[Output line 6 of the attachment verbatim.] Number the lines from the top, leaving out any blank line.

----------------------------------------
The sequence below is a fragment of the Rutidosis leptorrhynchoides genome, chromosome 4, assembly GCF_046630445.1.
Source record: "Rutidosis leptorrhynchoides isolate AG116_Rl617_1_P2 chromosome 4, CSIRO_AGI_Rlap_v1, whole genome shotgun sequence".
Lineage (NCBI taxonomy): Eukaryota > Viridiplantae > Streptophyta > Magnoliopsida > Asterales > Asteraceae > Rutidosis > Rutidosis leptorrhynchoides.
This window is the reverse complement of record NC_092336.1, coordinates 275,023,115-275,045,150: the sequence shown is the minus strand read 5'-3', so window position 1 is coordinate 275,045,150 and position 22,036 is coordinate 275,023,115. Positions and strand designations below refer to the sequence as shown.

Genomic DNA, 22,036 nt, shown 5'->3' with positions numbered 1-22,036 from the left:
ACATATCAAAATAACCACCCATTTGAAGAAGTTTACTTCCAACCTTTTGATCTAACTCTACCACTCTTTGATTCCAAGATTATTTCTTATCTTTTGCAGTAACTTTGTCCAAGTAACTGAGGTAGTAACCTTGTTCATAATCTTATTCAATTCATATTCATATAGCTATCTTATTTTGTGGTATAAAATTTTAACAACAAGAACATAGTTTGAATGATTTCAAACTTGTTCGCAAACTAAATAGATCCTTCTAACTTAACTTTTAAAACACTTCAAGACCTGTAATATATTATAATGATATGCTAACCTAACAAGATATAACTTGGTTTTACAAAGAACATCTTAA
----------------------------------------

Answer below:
ACATATCAAAATAACCACCCATTTGAAGAAGTTTACTTCCAACCTTTTGATCTAACTCTACCACTCTTTGATTCCAAGATTATTTCTTATCTTTTGCAGTAACTTTGTCCAAGTAACTGAGGTAGTAACCTTGTTCATAATCTTATTCAATTCATATTCATATAGCTATCTTATTTTGTGGTATAAAATTTTAACAACAAGAACATAGTTTGAATGATTTCAAACTTGTTCGCAAACTAAATAGATCCTTCTAACTTAACTTTTAAAACACTTCAAGACCTGTAATATATTATAATGATATGCTAACCTAACAAGATATAACTTGGTTTTACAAAGAACATCTTAA